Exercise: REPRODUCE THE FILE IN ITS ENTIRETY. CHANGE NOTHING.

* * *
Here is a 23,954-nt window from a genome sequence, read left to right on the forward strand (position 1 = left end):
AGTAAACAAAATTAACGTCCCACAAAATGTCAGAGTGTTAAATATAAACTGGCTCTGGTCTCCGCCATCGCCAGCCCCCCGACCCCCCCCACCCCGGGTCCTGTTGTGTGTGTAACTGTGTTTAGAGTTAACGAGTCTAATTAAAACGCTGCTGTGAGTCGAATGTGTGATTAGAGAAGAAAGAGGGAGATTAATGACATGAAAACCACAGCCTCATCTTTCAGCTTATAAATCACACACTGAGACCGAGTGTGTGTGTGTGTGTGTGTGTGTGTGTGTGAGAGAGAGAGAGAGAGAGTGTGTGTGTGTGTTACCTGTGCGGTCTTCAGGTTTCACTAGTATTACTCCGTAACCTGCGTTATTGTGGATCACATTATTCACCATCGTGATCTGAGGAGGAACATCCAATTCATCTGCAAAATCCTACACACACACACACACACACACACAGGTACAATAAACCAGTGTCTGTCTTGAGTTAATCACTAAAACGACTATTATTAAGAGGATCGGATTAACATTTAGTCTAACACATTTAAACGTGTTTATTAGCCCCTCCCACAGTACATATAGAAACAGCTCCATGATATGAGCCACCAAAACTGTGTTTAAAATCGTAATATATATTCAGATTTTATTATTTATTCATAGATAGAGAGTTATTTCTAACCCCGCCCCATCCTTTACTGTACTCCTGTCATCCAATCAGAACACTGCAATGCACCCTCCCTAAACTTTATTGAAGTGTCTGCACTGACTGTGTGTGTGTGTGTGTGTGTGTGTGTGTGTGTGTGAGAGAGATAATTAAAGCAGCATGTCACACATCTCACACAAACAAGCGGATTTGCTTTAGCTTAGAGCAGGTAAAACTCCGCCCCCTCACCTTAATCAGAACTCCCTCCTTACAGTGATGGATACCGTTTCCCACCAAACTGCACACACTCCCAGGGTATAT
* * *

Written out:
Here is a 23,954-nt window from a genome sequence, read left to right on the forward strand (position 1 = left end):
AGTAAACAAAATTAACGTCCCACAAAATGTCAGAGTGTTAAATATAAACTGGCTCTGGTCTCCGCCATCGCCAGCCCCCCGACCCCCCCCACCCCGGGTCCTGTTGTGTGTGTAACTGTGTTTAGAGTTAACGAGTCTAATTAAAACGCTGCTGTGAGTCGAATGTGTGATTAGAGAAGAAAGAGGGAGATTAATGACATGAAAACCACAGCCTCATCTTTCAGCTTATAAATCACACACTGAGACCGAGTGTGTGTGTGTGTGTGTGTGTGTGTGTGTGAGAGAGAGAGAGAGAGAGTGTGTGTGTGTGTTACCTGTGCGGTCTTCAGGTTTCACTAGTATTACTCCGTAACCTGCGTTATTGTGGATCACATTATTCACCATCGTGATCTGAGGAGGAACATCCAATTCATCTGCAAAATCCTACACACACACACACACACACACACAGGTACAATAAACCAGTGTCTGTCTTGAGTTAATCACTAAAACGACTATTATTAAGAGGATCGGATTAACATTTAGTCTAACACATTTAAACGTGTTTATTAGCCCCTCCCACAGTACATATAGAAACAGCTCCATGATATGAGCCACCAAAACTGTGTTTAAAATCGTAATATATATTCAGATTTTATTATTTATTCATAGATAGAGAGTTATTTCTAACCCCGCCCCATCCTTTACTGTACTCCTGTCATCCAATCAGAACACTGCAATGCACCCTCCCTAAACTTTATTGAAGTGTCTGCACTGACTGTGTGTGTGTGTGTGTGTGTGTGTGTGTGTGTGTGAGAGAGATAATTAAAGCAGCATGTCACACATCTCACACAAACAAGCGGATTTGCTTTAGCTTAGAGCAGGTAAAACTCCGCCCCCTCACCTTAATCAGAACTCCCTCCTTACAGTGATGGATACCGTTTCCCACCAAACTGCACACACTCCCAGGGTATAT